Excerpts from Jim Conrad's
Naturalist Newsletter

Creeping Woodsorrel, OXALIS CORNICULATA

page March 3, 2013 Newsletter issued from the valley of the Dry Frio River in northern Uvalde County, southwestern Texas, on the southern border of the Edwards Plateau, USA

Though a few hundred feet lower in elevation just south of us spring is well advanced with green lawns, leafed-out trees and irises flowering, here along the Dry Frio River partway up the Edwards Plateau it's hard to find newly flowering plants. However, at the base of the sunny side of the cabin this week a certain little yellow-flowered and very welcome weed was good enough to blossom, as you can see above. A close-up of the hairy, clover-like leaves is shown below:

Creeping Woodsorrel, OXALIS CORNICULATA, leaves

Anyone familiar with his or her local wildflowers knows that a herbaceous plant bearing trifoliate, clover-like leaves but regular, un-clover-like flowers that usually are yellow or pink, is one of the woodsorrels, genus Oxalis. As a group, woodsorrels are among the easiest to recognize wildflowers, but figuring out which woodsorrel you have can be a challenge, for about 800 species are recognized. The easiest way to confirm that you have a woodsorrel is to nibble a leaf, because woodsorrel leaves are very acidic. Sometimes woodsorrels are called sourgrasses, though of course they have nothing to do with the Grass Family.

Creeping Woodsorrel, OXALIS CORNICULATA, blossom, longitudinal section showing stamens with fused anthers

Above you see features of the Oxalis flower making it an Oxalis: Five sepals and five petals, but ten stamens, five of the stamens with long filaments, five with short ones, and the stamens are joined at their filament bases into a cylinder surrounding the female pistil. Atop the pistil are five styles.

The species in the picture, OXALIS CORNICULATA, is often called Creeping Woodsorrel because its shoots tend to sprawl or creep across the ground, often rooting at the nodes. The species is so commonly found throughout the world that it's hard to say where it originated, though it's not regarded as North American.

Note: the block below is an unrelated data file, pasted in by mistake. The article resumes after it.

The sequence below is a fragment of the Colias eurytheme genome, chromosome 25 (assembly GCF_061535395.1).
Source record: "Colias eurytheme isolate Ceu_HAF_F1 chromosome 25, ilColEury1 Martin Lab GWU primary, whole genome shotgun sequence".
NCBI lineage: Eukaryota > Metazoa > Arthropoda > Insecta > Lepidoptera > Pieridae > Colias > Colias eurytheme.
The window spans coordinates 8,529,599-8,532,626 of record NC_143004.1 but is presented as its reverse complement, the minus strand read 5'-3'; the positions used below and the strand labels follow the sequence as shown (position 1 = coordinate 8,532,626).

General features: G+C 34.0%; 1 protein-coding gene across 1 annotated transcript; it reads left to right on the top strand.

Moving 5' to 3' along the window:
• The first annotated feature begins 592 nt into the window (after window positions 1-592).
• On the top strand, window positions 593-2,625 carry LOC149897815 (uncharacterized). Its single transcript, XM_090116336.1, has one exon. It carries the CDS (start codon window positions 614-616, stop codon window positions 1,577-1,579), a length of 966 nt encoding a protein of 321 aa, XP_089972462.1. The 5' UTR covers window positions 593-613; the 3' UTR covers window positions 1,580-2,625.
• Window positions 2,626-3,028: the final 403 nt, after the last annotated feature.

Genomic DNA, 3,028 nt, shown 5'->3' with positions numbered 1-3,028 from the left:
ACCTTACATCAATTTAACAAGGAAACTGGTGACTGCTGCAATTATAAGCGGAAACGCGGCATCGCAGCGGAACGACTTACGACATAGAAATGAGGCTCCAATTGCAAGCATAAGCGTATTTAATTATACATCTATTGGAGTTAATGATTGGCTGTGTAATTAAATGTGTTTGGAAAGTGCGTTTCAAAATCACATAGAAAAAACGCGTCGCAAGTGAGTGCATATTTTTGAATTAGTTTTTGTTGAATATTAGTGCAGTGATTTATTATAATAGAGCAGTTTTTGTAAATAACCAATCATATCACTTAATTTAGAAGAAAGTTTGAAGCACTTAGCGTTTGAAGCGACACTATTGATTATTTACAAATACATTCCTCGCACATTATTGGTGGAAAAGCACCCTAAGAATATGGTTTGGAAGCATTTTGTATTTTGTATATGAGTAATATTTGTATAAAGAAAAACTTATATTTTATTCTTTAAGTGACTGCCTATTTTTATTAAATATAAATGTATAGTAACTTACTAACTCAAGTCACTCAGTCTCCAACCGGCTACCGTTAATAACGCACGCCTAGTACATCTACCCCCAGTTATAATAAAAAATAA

Some literature says that Creeping Woodsorrel's leaves are tinged with reddish purple, but our plant is entirely green, and it's known that sometimes the species' leaves display no purplish at all.

In North America we have another widely distributed, very common, weedy woodsorrel species looking more or less like our Creeping Woodsorrel -- it's the Common or Yellow-flowered Woodsorrel, Oxalis stricta, a native species -- so it's good to know the secret that easily distinguishes them. Below you can see the secret proof that our cabin-side plant is the Creeping Woodsorrel:

Creeping Woodsorrel, OXALIS CORNICULATA, stipules

That picture shows a part of the Creeping Woodsorrel's stem where several slender leaf petioles join the much thicker, vertical stem. Notice that at the base of each petiole there are rectangular flanges with hairs arising along their edges. These flanges are stipules, the main purpose of which usually is to protect emerging tissue until it's mature enough to withstand the elements. The nice thing is that the other very similar species, the Common Woodsorrel, doesn't have such stipules. It's a neat trick to know.

Woodsorrels are so acidy that you can pick whole plants, brew them in hot water, let the water chill, add sweetener, and you get a pretty nice drink.